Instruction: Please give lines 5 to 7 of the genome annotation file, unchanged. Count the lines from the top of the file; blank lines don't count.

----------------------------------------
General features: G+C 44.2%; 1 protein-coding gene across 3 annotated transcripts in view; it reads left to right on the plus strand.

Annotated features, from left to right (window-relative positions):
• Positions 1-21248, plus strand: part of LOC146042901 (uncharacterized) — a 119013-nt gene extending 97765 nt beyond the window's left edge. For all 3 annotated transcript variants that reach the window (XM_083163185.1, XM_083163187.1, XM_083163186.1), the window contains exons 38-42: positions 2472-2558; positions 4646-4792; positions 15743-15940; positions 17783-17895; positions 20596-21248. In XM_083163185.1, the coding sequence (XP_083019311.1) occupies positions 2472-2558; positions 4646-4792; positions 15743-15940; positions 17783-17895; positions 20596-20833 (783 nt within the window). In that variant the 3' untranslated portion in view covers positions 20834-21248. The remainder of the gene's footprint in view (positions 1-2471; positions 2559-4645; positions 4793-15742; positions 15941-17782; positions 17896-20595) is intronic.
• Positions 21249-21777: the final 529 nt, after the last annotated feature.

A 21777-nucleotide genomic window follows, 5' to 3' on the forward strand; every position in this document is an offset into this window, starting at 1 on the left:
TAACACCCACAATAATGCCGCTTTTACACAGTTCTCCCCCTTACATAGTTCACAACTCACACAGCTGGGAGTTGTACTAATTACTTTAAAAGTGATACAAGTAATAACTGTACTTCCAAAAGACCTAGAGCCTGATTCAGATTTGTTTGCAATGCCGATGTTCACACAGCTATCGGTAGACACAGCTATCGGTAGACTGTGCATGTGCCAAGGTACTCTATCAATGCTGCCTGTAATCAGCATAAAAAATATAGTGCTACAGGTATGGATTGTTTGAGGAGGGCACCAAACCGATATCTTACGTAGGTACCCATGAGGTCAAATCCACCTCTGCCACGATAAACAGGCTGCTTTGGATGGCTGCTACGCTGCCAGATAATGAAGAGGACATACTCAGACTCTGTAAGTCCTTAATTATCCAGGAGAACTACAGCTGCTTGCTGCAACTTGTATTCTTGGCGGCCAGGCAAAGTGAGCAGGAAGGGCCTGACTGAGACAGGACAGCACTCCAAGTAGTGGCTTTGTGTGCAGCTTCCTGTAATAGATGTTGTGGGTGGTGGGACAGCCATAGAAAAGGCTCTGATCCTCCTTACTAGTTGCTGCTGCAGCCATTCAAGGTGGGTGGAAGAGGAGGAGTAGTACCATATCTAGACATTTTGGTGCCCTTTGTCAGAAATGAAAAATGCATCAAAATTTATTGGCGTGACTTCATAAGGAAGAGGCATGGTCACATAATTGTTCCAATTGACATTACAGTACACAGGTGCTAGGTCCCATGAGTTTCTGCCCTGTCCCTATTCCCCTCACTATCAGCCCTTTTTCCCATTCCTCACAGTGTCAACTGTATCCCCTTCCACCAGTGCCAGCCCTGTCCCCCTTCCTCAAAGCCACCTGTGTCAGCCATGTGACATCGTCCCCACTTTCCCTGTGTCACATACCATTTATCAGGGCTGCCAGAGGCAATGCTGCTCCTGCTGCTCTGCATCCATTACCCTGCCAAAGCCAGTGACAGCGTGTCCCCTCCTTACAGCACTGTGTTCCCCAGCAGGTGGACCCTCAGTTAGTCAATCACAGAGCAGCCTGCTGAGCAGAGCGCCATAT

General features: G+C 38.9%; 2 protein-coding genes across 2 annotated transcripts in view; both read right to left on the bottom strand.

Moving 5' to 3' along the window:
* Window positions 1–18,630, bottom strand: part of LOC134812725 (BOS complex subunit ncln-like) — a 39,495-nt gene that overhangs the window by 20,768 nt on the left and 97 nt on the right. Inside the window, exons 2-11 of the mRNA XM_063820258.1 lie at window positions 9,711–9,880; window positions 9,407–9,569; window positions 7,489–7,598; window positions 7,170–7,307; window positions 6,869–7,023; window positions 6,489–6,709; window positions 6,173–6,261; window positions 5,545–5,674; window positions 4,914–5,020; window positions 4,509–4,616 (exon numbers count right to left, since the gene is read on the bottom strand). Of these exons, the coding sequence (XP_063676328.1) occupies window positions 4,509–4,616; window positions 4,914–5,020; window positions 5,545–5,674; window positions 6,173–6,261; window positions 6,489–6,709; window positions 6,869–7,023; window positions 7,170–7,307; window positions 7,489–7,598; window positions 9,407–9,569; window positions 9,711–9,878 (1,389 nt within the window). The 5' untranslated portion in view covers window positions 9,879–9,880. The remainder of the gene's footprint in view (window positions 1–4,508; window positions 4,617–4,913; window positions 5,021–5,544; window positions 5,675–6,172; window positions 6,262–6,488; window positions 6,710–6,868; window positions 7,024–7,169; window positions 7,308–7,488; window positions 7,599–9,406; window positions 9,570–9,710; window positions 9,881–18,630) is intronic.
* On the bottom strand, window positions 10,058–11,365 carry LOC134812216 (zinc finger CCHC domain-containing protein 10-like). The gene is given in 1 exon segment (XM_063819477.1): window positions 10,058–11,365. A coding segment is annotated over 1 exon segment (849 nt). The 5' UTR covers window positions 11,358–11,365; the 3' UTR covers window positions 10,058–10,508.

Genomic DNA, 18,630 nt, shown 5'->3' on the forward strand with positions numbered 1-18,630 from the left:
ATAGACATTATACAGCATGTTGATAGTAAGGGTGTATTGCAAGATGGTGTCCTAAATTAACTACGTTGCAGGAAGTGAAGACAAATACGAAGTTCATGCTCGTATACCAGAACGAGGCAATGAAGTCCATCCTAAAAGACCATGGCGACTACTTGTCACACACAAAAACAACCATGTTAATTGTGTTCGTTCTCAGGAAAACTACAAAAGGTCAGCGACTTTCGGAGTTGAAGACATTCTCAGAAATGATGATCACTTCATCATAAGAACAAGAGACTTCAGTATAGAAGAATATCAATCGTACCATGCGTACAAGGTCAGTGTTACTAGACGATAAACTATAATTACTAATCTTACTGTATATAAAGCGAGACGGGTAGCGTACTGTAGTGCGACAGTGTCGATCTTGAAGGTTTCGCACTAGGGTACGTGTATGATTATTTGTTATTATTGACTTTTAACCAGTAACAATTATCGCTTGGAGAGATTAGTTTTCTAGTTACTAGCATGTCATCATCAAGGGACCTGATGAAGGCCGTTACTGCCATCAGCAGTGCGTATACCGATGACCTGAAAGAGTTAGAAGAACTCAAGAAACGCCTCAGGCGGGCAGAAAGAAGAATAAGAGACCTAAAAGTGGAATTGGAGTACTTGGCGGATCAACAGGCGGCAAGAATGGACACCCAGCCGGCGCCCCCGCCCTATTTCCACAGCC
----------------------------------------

A 21777-nucleotide genomic window follows, 5' to 3' on the forward strand; every position in this document is an offset into this window, starting at 1 on the left:
TAACACCCACAATAATGCCGCTTTTACACAGTTCTCCCCCTTACATAGTTCACAACTCACACAGCTGGGAGTTGTACTAATTACTTTAAAAGTGATACAAGTAATAACTGTACTTCCAAAAGACCTAGAGCCTGATTCAGATTTGTTTGCAATGCCGATGTTCACACAGCTATCGGTAGACACAGCTATCGGTAGACTGTGCATGTGCCAAGGTACTCTATCAATGCTGCCTGTAATCAGCATAAAAAATATAGTGCTACAGGTATGGATTGTTTGAGGAGGGCACCAAACCGATATCTTACGTAGGTACCCATGAGGTCAAATCCACCTCTGCCACGATAAACAGGCTGCTTTGGATGGCTGCTACGCTGCCAGATAATGAAGAGGACATACTCAGACTCTGTAAGTCCTTAATTATCCAGGAGAACTACAGCTGCTTGCTGCAACTTGTATTCTTGGCGGCCAGGCAAAGTGAGCAGGAAGGGCCTGACTGAGACAGGACAGCACTCCAAGTAGTGGCTTTGTGTGCAGCTTCCTGTAATAGATGTTGTGGGTGGTGGGACAGCCATAGAAAAGGCTCTGATCCTCCTTACTAGTTGCTGCTGCAGCCATTCAAGGTGGGTGGAAGAGGAGGAGTAGTACCATATCTAGACATTTTGGTGCCCTTTGTCAGAAATGAAAAATGCATCAAAATTTATTGGCGTGACTTCATAAGGAAGAGGCATGGTCACATAATTGTTCCAATTGACATTACAGTACACAGGTGCTAGGTCCCATGAGTTTCTGCCCTGTCCCTATTCCCCTCACTATCAGCCCTTTTTCCCATTCCTCACAGTGTCAACTGTATCCCCTTCCACCAGTGCCAGCCCTGTCCCCCTTCCTCAAAGCCACCTGTGTCAGCCATGTGACATCGTCCCCACTTTCCCTGTGTCACATACCATTTATCAGGGCTGCCAGAGGCAATGCTGCTCCTGCTGCTCTGCATCCATTACCCTGCCAAAGCCAGTGACAGCGTGTCCCCTCCTTACAGCACTGTGTTCCCCAGCAGGTGGACCCTCAGTTAGTCAATCACAGAGCAGCCTGCTGAGCAGAGCGCCATAT

General features: G+C 38.9%; 2 protein-coding genes across 2 annotated transcripts in view; both read right to left on the bottom strand.